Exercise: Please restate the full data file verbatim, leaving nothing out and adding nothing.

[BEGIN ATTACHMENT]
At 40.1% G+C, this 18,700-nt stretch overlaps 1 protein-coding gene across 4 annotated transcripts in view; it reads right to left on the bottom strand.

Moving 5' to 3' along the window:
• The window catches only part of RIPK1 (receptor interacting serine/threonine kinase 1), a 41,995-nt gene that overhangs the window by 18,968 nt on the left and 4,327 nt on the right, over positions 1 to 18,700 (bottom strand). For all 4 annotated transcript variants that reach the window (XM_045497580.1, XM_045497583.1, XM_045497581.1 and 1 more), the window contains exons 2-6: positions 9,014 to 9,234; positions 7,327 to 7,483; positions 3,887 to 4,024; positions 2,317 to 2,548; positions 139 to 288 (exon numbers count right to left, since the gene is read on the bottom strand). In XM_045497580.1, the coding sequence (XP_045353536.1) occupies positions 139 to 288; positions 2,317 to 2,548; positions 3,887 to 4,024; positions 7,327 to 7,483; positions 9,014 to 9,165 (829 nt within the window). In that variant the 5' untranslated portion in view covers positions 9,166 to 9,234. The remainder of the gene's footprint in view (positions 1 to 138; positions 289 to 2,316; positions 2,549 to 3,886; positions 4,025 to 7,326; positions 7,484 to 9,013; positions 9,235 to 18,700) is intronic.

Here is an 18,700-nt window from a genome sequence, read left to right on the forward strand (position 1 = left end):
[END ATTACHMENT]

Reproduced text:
At 40.1% G+C, this 18,700-nt stretch overlaps 1 protein-coding gene across 4 annotated transcripts in view; it reads right to left on the bottom strand.

Moving 5' to 3' along the window:
• The window catches only part of RIPK1 (receptor interacting serine/threonine kinase 1), a 41,995-nt gene that overhangs the window by 18,968 nt on the left and 4,327 nt on the right, over positions 1 to 18,700 (bottom strand). For all 4 annotated transcript variants that reach the window (XM_045497580.1, XM_045497583.1, XM_045497581.1 and 1 more), the window contains exons 2-6: positions 9,014 to 9,234; positions 7,327 to 7,483; positions 3,887 to 4,024; positions 2,317 to 2,548; positions 139 to 288 (exon numbers count right to left, since the gene is read on the bottom strand). In XM_045497580.1, the coding sequence (XP_045353536.1) occupies positions 139 to 288; positions 2,317 to 2,548; positions 3,887 to 4,024; positions 7,327 to 7,483; positions 9,014 to 9,165 (829 nt within the window). In that variant the 5' untranslated portion in view covers positions 9,166 to 9,234. The remainder of the gene's footprint in view (positions 1 to 138; positions 289 to 2,316; positions 2,549 to 3,886; positions 4,025 to 7,326; positions 7,484 to 9,013; positions 9,235 to 18,700) is intronic.

Here is an 18,700-nt window from a genome sequence, read left to right on the forward strand (position 1 = left end):